Too much, too soon? Leg pain on ride

CarpetFitter Posts: 23
edited August 2010 in Road beginners
Hi all,
I've had my bike for a few weeks now and have probably been out half-a-dozen times.
I'm gradually upping my mileage as I'm doing the 50-mile Circuit of Kent on September 12. Yesterday I planned a 35-mile route from Beckenham which all took in a couple of hills in NW Kent - Toy's Hill and Star Hill.
I made the mistake of going out having not had enough to eat before hand (porridge for breakfast a couple of hours before the start of the ride) and with about five miles to go I had the most incredible pain in both quads. It wouldn't subside and I doubted whether I was going to get home - it was really cycling while screaming stuff. II put myself through some fairly serious training as a rower for three years at uni (but have sat on my ass for the three years since graduating) but have felt nothing like this before.

Did I:
a) Just not eat enough (had a flapjack at the top of Toy's Hill).
b) Push myself too hard, too soon. I know Star Hill is a bit of a toughy - anyone know how long and the gradient? I was quite pleased not to stop on either.
c) Or should I just man up?

Answers on a postcard please.


  • Monty Dog
    Monty Dog Posts: 20,614
    Being used to strenuous exercise you'll know the difference between muscle pain and chronic pain i.e straining tendons / deep tissue damage tissue. It takes a while for your muscles to adapt to cycling - you've probably taken them past the point of comfort. Suggest you rest up for a few days to allow the damage to recover and then ease yourself back in with some gentle pedalling. Go too hard too soon and you could cause longer-term decision.
    Make mine an Italian, with Campagnolo on the side..
  • I'm new to road cycling so no expert at all but on my first longish ride (50 miles) I really, really screwed my knees. I'm 99% certain that my issue was due to bike set up; predominantly incorrect saddle height. However, my pain kicked in about 10 hours after finishing my ride, so quite different to your issue. Are you confident that your bike is set up suitably for you?
    Giant Rapid 3
  • Thanks for your replies.

    Monty Dog, It probably only took 20 minutes after the ride for the pain to ease and today my legs are feeling fairly fresh so I'm confident it wasn't a chronic problem. Like you say, I think it was a case of going past the point of no return. Saying that (as Suffolkwheels says), I'm not 100 per cent the bike is setup correctly. Is this something my LBS will be able to look into or is it best to look for a specialist?
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  • lef
    lef Posts: 728
    Regarding bike set up, take a look at the link below. Its a good starting point though don't expect it to give you the perfect fit but for the inexperienced (that includes me) it helps with the main adjustments - saddle set back, seat height, top tube length (guidance on correct frame size). I set up my bike using it and later had a professional bike fit. The two weren't that dissimilar, though the bike fitting did still improve power and comfort. ... ATOR_INTRO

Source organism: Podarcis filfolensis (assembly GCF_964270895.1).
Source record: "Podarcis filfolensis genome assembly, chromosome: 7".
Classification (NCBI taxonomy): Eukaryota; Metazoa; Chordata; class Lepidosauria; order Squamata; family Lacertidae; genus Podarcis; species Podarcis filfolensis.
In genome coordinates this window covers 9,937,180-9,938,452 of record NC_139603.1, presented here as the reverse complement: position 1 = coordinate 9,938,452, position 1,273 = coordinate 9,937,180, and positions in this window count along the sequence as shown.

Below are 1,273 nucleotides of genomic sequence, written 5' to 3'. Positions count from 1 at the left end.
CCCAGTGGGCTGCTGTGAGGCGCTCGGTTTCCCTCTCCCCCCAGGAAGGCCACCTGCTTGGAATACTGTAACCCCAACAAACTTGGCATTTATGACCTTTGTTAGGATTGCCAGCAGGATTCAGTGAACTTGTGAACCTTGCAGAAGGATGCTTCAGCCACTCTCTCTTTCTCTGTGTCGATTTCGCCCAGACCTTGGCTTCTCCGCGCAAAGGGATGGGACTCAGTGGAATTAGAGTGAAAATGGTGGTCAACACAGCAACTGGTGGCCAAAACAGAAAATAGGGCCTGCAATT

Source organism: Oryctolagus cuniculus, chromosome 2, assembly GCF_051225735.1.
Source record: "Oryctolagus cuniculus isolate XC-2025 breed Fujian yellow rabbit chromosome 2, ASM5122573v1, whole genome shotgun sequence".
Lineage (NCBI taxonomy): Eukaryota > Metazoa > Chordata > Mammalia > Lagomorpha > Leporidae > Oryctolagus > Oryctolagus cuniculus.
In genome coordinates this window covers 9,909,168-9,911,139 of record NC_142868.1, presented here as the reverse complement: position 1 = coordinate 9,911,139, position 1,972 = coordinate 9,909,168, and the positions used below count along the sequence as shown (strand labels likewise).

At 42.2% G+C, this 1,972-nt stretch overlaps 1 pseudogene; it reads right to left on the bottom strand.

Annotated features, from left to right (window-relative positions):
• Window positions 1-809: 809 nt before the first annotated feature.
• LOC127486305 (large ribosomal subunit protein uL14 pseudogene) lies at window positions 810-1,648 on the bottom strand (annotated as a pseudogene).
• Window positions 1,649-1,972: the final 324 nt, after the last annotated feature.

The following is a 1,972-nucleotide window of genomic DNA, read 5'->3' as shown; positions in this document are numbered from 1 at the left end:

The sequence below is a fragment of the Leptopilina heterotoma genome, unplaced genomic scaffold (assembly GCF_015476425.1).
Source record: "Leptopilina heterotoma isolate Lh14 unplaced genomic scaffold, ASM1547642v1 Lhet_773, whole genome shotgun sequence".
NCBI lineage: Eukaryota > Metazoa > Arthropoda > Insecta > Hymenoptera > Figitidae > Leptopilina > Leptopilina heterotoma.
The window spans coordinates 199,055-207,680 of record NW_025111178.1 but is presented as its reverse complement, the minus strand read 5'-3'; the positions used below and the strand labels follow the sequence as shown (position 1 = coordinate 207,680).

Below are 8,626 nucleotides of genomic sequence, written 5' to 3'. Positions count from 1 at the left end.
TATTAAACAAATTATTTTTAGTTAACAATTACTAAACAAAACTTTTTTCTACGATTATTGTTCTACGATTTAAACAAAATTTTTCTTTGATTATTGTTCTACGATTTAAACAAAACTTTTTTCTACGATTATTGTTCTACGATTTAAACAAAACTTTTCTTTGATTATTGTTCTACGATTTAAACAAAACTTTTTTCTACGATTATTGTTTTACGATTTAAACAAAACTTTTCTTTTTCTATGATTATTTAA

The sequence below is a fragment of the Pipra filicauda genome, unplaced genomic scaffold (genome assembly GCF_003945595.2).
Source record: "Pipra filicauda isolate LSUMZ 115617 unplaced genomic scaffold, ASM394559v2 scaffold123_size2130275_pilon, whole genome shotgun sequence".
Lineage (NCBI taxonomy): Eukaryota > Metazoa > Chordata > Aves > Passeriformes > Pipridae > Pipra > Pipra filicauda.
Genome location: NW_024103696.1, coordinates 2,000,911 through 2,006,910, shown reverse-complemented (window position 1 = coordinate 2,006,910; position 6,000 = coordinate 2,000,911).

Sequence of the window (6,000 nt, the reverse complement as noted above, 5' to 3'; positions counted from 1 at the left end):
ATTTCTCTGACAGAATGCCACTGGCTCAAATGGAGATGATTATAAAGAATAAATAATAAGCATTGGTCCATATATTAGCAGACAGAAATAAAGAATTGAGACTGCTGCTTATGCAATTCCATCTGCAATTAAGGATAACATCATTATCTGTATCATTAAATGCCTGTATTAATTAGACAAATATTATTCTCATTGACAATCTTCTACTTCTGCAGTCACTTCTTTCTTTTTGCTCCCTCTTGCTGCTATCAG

You mentioned quad pain , I recently read having your knee slightly behind the pedal axle (when at 3 o'clock) helps bring in other muscles and reduces exhaustion of the quads. I moved mine back by 1cm and noticed that I wasn't getting that tired quads feeling whenever I walked up stairs. See some of the stuff written by Steve Hogg at and the link below touches on the quads thing. ... g_2004.pdf

    Take it easy after making any changes though. I've had first hand experience of pain when not heading this advice.
  • Chirg
    Chirg Posts: 141
    Agree with Monty Dog and if you are reasonably you might have pushed specific muscles too far. Every time I play five a side football I have better endurance than the other players, but specific muscles that aren't used for cycling hurt like hell whilst the rest are fine!

    Suffolkwheels - what cadence do you ride at up the hills and along the flats? Too slow cadence will put too much pressure though the knees.
  • Pretre
    Pretre Posts: 355
    35 miles, up Star Hill & Toy's Hill, you've been out only a few times on a new bike & you're wondering why your legs hurt? Mmm - lets think about this... :roll:

    Star Hill is about 1.7km at 7% with bits of 14%, accoridng to my GPS.
    Toys Hill is longer & steeper IIRC

    Sounds like you're trying to do too much too quickly IMO
  • To be fair it was the 'easy' side of Toy's Hill, up Chart Lane from Brasted to the pub and back down but I get what you're saying. It's a shame that to the nice riding past the M25 you've got to come back over that ridge. Are there any routes which make it a little easier?
  • Hrun
    Hrun Posts: 116
    Time and regular runs will make it easier.

    I have a favourite route and the first time I walked 4 hills. Today a walked two but road further up them than last time. :)
    A biking runner :)
  • Pretre
    Pretre Posts: 355
    To be fair it was the 'easy' side of Toy's Hill, up Chart Lane from Brasted to the pub and back down but I get what you're saying. It's a shame that to the nice riding past the M25 you've got to come back over that ridge. Are there any routes which make it a little easier?[/quote

    I wish there were!
    Ho do you get out that way from 'Nam? If you go via Layham's Road there are plenty of quiet roads & some nice also not so nice hills. Try Hog Trough (off the Pilgirm's Way leading back up towards Biggin Hill) if you're feeling sucidal - it's not very long but seriously steep & very narrow so if you meet a car coming down as you're going up you will have serious problems!
  • Pretre
    Pretre Posts: 355
    Should have mentioned - Hosey Common is okay but still damn steep in place.